Street Chant announced last week that they were going on an indefinite hiatus. Ahead of their farewell tour, Emily Edrosa walks us through some of her proudest moments in the band.
Street Chant is breaking up. Or taking a hiatus at least.
It’s been eight years since we started as Mean Street and even longer since Billie and I started jamming together as teenagers with whoever would drum for us. It seems like a lifetime ago and it’s weird to think I won’t be playing songs with my best friends Billie and Chris anymore, at least not for a really long time.
So many years of hard work, stress and energy have gone into this band and now it feels like the right time to end it in a good place. It’s like when people say it’s not a funeral, it’s a celebration of life. We have had so much fun showing off in front of whoever would watch us the last few years and I’m still so surprised and happy when people tell us how much our band means to them.
Our final tour starts tonight at the Darkroom in Christchurch and since this country is so damn bad at being arrogant I thought I would put together some of my proudest moments of the little band that could; my baby, Street Chant.
You Do The Math
This is the first recording we ever released. Back then, Mikey Speering was our drummer and we went under the name Mean Street. We were total psychos and used to get into fights with people, show up to shows out of our minds wasted and yell into the mic how all of the disco beat electro rock bands sucked. It didn’t earn us many friends, but it did earn us a few fans.
Djeisan Suskov (now of Leisure) recorded this song in his flat in Mt Eden. He used to actually come and pick up me and Billie (who were always extremely hungover) from our houses and take us to his to record! And we didn’t even pay him! Such little brats.
As you can hear, I hadn’t quite sussed out singing in tune, and we were really into smoking pot and listening to My Bloody Valentine – hence the 20-something guitars. When we started our band, all we wanted was to get on the 95bFM Top 10. I remember sending them this recording (I think it was the first mix, not even mastered – we were so excited!). I went down to the internet café and used the email address of every single person I knew to vote. We got there.
Scream Walk was our first song out as Street Chant and the first song we worked with Bob Frisbee on. I wrote this about all the bands that were doing disco beat electro when we were getting started, and I still like playing it nowadays. Thom Burton made this video for us for cheap. That’s us playing at a party, there’s some cool live footage of that party here.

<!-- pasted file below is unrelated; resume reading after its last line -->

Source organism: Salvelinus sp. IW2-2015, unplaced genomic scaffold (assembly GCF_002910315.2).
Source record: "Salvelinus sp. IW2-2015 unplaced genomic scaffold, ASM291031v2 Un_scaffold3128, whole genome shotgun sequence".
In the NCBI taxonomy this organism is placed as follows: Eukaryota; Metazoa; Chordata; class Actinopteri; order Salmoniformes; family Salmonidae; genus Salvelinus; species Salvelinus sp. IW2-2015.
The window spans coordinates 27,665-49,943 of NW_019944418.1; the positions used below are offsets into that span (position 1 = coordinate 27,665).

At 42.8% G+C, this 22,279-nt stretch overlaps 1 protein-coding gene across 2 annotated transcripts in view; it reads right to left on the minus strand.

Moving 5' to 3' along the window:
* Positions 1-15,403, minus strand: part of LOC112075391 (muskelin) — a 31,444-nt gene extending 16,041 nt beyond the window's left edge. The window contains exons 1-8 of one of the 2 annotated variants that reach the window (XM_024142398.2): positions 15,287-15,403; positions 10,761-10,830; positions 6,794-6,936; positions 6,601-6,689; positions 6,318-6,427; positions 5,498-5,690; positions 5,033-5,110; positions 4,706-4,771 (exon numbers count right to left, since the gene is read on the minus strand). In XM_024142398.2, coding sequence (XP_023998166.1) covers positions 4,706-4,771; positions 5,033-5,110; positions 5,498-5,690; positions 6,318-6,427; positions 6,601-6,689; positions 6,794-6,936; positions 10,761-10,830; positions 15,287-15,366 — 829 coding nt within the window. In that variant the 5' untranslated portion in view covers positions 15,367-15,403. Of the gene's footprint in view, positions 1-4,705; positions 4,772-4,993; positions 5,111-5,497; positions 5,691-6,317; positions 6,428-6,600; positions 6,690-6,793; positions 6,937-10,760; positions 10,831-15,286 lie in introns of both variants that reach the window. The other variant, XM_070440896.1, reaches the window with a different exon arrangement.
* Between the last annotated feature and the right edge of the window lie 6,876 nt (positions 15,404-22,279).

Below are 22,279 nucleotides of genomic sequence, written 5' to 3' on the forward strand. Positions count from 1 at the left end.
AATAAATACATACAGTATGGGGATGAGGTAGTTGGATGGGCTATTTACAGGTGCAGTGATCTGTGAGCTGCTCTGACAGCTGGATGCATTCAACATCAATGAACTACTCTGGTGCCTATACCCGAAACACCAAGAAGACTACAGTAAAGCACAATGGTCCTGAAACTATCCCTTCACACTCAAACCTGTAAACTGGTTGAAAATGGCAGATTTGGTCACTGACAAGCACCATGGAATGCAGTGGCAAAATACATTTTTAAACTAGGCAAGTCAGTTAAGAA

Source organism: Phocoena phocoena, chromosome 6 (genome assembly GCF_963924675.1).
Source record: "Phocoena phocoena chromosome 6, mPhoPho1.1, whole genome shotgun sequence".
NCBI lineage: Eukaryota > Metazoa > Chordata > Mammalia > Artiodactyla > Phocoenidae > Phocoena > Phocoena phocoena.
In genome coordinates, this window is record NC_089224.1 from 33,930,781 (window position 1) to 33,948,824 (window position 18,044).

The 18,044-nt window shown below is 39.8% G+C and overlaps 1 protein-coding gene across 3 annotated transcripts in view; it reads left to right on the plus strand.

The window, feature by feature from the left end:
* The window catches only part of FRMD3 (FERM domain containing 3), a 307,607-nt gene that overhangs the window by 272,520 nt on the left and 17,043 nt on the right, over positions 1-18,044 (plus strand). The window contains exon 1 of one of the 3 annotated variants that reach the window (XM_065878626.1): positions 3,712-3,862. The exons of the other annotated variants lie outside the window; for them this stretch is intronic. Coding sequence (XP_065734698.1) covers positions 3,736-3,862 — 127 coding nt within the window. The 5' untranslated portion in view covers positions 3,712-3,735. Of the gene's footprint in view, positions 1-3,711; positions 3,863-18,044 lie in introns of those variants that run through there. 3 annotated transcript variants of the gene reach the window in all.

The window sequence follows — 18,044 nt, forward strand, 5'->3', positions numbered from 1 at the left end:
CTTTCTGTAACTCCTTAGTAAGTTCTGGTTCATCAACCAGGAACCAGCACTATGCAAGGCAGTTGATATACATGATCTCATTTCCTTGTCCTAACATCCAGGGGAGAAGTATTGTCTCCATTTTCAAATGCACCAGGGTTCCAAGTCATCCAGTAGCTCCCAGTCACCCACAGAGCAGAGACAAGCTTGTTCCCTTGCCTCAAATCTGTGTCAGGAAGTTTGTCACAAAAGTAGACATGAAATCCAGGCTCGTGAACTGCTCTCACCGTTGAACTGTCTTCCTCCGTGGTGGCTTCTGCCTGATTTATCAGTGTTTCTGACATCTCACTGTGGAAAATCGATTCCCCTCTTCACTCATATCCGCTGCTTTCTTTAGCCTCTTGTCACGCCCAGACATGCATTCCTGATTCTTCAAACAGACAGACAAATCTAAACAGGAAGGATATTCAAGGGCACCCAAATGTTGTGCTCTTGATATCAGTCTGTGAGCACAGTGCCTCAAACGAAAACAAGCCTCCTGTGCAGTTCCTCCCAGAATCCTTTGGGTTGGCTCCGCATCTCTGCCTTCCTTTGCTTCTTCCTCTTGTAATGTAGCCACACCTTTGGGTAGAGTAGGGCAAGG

The song got premiered on Nightline, but we kept getting bumped because of natural disasters. At the end of the third day they played half the video at the end of the show and my mum was stoked.
After our first album came out we were kind of hyped since we beat Naked and Famous to win the Critic’s Choice Prize. We came back in 2012 and did a “split A side” single and Salad Daze was the longer/weirder song on that. I wrote it in 2011 when I was in Melbourne. I was starting the get a bad taste in my mouth from all the industry showcases we played that year, as well as starting to notice the general poverty around New Zealand. This song was always such a blast to play live and I love Alex’s drumming on it from beginning to end. Damian Golfinopoulos captured the vibe with the video perfectly. I wanted to put a re-recorded version of this song on Hauora instead of Sink, but was talked out of it.
Isthmus of One Thousand Lovers
Since Hauora was taking so long, I wanted to see if we could do an EP really quick to come out with our merch collab with Arcade. Isthmus of One Thousand Lovers is the weirdest song on the EP we made. I think we were losing our minds with how long Hauora was taking. Yeezus had just come out and I had just borrowed a keyboard from my friend Brad. I kind of wish more people had heard this EP. Tear My Whole Face Off is a great song too, and I will always be proud of our cover of There Is No Depression In New Zealand.
It’s hard to pick a favourite from Hauora, but I’m real psyched that Pedestrian Support League got in the top 5 for the Silver Scrolls. Melbourne is probably my real favourite, but the video for that is coming out today anyway. The last song, My Country, is pretty incredible to me still though. We recorded the drums and bass with no idea what the song would end up being like. I turned it into a loop on Pro Tools and made the song on there. To me it’s a pretty great representation of where guitar music could go if people aren’t afraid to use technology. It’s a sad song about loving someone but knowing the relationship will probably end. It’s hopeful though, that it can still be a positive thing. That’s how I see the ending of Street Chant.
Street Chant’s farewell tour begins tonight in Christchurch. Flying Out has everything you need to know.